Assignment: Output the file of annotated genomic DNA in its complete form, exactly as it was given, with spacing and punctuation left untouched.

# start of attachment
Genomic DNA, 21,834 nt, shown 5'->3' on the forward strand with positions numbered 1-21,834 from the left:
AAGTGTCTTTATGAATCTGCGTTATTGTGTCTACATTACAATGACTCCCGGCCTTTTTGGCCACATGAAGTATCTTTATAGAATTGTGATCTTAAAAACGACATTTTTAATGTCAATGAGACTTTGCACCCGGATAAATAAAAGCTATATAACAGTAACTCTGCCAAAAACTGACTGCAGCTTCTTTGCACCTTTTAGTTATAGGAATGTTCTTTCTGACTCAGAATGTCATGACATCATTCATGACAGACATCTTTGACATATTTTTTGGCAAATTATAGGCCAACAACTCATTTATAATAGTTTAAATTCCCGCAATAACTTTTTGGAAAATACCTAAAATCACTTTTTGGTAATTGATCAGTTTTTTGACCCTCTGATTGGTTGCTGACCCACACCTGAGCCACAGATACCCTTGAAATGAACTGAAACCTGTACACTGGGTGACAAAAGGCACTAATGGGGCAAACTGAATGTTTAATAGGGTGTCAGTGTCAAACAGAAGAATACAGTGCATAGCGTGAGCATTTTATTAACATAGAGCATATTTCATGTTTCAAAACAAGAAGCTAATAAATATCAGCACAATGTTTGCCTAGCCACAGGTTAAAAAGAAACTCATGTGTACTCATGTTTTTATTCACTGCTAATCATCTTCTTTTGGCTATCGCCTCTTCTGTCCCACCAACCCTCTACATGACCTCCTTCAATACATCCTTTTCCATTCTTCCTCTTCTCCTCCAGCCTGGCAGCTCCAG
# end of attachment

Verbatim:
Genomic DNA, 21,834 nt, shown 5'->3' on the forward strand with positions numbered 1-21,834 from the left:
AAGTGTCTTTATGAATCTGCGTTATTGTGTCTACATTACAATGACTCCCGGCCTTTTTGGCCACATGAAGTATCTTTATAGAATTGTGATCTTAAAAACGACATTTTTAATGTCAATGAGACTTTGCACCCGGATAAATAAAAGCTATATAACAGTAACTCTGCCAAAAACTGACTGCAGCTTCTTTGCACCTTTTAGTTATAGGAATGTTCTTTCTGACTCAGAATGTCATGACATCATTCATGACAGACATCTTTGACATATTTTTTGGCAAATTATAGGCCAACAACTCATTTATAATAGTTTAAATTCCCGCAATAACTTTTTGGAAAATACCTAAAATCACTTTTTGGTAATTGATCAGTTTTTTGACCCTCTGATTGGTTGCTGACCCACACCTGAGCCACAGATACCCTTGAAATGAACTGAAACCTGTACACTGGGTGACAAAAGGCACTAATGGGGCAAACTGAATGTTTAATAGGGTGTCAGTGTCAAACAGAAGAATACAGTGCATAGCGTGAGCATTTTATTAACATAGAGCATATTTCATGTTTCAAAACAAGAAGCTAATAAATATCAGCACAATGTTTGCCTAGCCACAGGTTAAAAAGAAACTCATGTGTACTCATGTTTTTATTCACTGCTAATCATCTTCTTTTGGCTATCGCCTCTTCTGTCCCACCAACCCTCTACATGACCTCCTTCAATACATCCTTTTCCATTCTTCCTCTTCTCCTCCAGCCTGGCAGCTCCAG